The highest point is Tenison Woods Mountain at 770 m. This peak is not marked on old maps; the Congregation of the Sisters of Perpetual Adoration created a plaque on the summit to commemorate the naming of the mountain in 1974. The year marked the centenary of their order, founded by J. E. Tenison Woods. Mermaid Mountain is the highest point in the southern sections at 396 m in elevation. Well known lookouts on the range include McAfee's Lookout and Jolly's Lookout, both of which have views east across to Moreton Bay; the North Pine River, including Lake Kurwongbah, South Pine River and Caboolture Rivers flow from the range towards the east. To the north and west are the Stanley River and tributaries that flow directly into the Somerset Dam and Wivenhoe Dam catchments. In the southern parts of the range Enoggera Creek, dammed by the Enoggera Dam, flows to the east. Gold Creek in the same area flows south into Moggill Creek after being dammed by the Gold Creek Reservoir. Further to the west is the reservoir known as Lake Manchester.
Timber logging on the range was instrumental in the development of Dayboro. Operations expanded in the 1870s as loggers removed hoop pine, silky oak and black bean. List of mountains in Australia Google Maps overview of the Range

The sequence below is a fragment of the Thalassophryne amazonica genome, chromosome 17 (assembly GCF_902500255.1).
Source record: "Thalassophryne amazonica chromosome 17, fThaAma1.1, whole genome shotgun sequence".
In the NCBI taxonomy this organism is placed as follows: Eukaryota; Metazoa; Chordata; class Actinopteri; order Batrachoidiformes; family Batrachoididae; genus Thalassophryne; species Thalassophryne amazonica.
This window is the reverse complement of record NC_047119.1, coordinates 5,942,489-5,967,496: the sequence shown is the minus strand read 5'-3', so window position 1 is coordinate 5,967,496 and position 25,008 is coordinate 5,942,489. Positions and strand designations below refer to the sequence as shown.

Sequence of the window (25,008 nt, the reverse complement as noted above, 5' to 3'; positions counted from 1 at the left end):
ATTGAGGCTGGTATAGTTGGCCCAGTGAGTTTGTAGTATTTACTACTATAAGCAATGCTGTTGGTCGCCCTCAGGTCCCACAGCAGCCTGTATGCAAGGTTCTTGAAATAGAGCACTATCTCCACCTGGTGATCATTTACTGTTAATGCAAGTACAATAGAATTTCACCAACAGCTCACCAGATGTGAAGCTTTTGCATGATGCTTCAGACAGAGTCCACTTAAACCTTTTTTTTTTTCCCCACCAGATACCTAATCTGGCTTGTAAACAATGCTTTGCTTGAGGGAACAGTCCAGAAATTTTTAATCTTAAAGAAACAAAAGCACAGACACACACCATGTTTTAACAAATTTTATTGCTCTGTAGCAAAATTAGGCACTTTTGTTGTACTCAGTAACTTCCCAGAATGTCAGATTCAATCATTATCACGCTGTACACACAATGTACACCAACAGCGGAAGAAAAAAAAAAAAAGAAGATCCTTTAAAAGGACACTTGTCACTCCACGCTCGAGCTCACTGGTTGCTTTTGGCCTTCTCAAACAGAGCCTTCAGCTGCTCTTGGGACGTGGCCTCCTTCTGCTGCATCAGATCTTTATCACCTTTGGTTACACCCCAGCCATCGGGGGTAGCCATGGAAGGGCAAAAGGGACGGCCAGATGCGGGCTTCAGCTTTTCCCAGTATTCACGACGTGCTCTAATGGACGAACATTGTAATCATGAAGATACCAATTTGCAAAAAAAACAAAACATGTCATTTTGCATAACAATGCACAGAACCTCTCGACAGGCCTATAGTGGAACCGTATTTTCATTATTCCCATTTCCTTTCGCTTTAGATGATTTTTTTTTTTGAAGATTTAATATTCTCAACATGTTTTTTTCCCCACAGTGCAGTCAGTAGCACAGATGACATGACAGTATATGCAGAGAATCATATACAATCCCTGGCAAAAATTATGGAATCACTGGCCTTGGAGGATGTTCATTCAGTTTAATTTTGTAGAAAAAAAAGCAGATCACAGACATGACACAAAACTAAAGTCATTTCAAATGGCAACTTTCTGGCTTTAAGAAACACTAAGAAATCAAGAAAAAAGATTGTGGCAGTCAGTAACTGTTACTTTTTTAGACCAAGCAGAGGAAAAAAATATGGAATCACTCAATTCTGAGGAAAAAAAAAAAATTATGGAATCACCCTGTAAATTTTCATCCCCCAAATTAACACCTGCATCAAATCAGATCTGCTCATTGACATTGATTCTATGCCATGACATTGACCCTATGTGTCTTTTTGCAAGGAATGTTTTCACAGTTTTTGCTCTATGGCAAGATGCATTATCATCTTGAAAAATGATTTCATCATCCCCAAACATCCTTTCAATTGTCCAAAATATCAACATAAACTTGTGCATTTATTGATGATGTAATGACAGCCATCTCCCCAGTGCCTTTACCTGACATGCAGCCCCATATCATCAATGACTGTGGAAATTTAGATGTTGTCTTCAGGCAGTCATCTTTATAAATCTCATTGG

South East Queensland
South East Queensland is a bio-geographical and administrative region of the state of Queensland in Australia, which contains 3.5 million people out of the state's population of 4.8 million. The area covered by South East Queensland varies, depending on the definition of the region, though it tends to include Queensland's three largest cities: the capital city Brisbane, its most common use is for political purposes, covers 22,420 square kilometres and incorporates 11 local government areas, extending 240 kilometres from Noosa in the north to the Gold Coast and New South Wales border in the south, 140 kilometres west to Toowoomba. South East Queensland was the first part of Queensland to be explored by Europeans. Settlements arose in the Brisbane and Ipswich areas with activity by European immigrants spreading in all directions from there. Various industries such as timber cutting and agriculture developed at locations around the region from the 1840s onwards. Transport links have been shaped by the range of terrains found in South East Queensland.